Woman Who Lost 350 Lbs. Continued to Struggle with Binge Eating: 'I Couldn't Control It'
Jacqueline Adan lost 350 lbs., but her tendency to binge eat came back after dropping the weight
Jacqueline Adan hit her highest weight of over 500 lbs. in part because of her habit of binge eating — so it was frustrating to have the addiction come back after she lost 350 lbs.
The Montessori preschool teacher, 31, says she had the “uncontrollable” urge to eat at her heaviest weight, but she didn’t realize that it was a real, medical issue.
“I think I had some sort of binge eating going on, that uncontrollable, overeating behavior of eating too much, emotional eating, eating for fun and just not worrying about anything or the consequences it was going to have on my body,” Adan tells PEOPLE. “Once I realized it got out of hand, I couldn’t control it. The more I realized I had an issue the more I couldn’t stop eating.”
When Adan made up her mind to start losing weight in 2012, she would restrict her food intake, and while it worked, it was too extreme.
“When I started losing my weight, I was very strict with it, and I went completely opposite,” she says. “I was like, I’m never going to do this again, I’m never going to overeat. I think that mentality helped me with losing weight, but at the same time it was very extreme. There wasn’t a middle ground.”
Adan successfully dropped 350 lbs. by 2016, but she was still in that restrictive mindset. And when she started working with a doctor for skin removal surgery and learned she had to add calories to her diet to keep her body going, the San Francisco-based Adan struggled.
“I had to eat more, essentially, and I fell back to the other extreme,” she says. “I was overeating, and still trying to keep my weight minimal because I was so scared of gaining any weight back. I was constantly gaining the 20 lbs. and losing it, and gaining and losing 5 lbs. It wasn’t enough where people were noticing, but deep down inside, I knew something was going on.”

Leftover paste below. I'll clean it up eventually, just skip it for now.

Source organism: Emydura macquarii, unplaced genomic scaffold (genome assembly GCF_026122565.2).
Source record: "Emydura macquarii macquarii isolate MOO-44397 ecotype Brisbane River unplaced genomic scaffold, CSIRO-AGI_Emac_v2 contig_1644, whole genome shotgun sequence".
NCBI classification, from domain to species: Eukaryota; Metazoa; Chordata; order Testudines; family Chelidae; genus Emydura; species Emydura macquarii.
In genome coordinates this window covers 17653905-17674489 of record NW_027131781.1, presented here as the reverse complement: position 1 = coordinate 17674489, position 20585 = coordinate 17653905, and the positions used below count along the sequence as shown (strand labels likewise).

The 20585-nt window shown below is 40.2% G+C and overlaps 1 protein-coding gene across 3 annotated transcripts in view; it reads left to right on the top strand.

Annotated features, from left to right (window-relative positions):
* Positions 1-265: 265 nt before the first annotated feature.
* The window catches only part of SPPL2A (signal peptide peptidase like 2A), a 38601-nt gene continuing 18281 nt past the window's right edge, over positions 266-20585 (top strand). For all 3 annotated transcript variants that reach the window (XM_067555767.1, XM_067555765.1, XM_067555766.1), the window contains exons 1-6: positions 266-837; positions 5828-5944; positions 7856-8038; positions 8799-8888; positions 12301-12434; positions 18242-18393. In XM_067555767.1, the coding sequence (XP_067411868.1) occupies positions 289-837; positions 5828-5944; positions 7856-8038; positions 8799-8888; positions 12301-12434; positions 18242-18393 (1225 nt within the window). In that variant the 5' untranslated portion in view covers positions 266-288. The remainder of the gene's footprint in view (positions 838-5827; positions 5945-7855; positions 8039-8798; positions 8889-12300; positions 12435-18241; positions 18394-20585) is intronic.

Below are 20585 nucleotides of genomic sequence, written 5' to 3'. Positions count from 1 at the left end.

“Admitting that I have gained even a little weight — to tell them that, would be to be letting them down,” she says. “I feel like people look up to me for inspiration and motivation to lose weight or feel better about themselves, and I felt like I would be letting people down because I’m struggling with this.”
But Adan still didn’t have a name for her eating habits, and multiple doctors told her she was worrying too much. It wasn’t until she started working with a therapist that Adan learned that she was binge eating.
“I was glad to know that something was going on, and I wasn’t imagining it, and there was something that could fix me,” she says. “If I didn’t know what the problem was it was hard for me to find a solution. Hearing that I was a binge eater was like a light bulb.”
Recognizing her addictive habits helped Adan change her mindset, and how she eats.
“Now I’m much more aware of what I’m doing, and it’s not all or nothing like it was before, where I would go to the gym and eat my healthy foods or have one doughnut and binge the rest of the day,” she says. “Keeping it even has been key for me because I can catch myself in the moment before I’m overeating or completely restricting myself.”
Adan wanted to share her experience, to show that appearances can often be deceiving — just because she lost weight doesn’t mean that her problems are solved forever.
“I hope that no one ever feels ashamed or embarrassed if they are struggling with an eating disorder or body dysmorphia or with their own body image or self love,” she says. “For me, actually admitting I needed some help and realizing that I was struggling and accepting what was going on and admitting it was exactly what I needed to overcome this and continue to move forward!”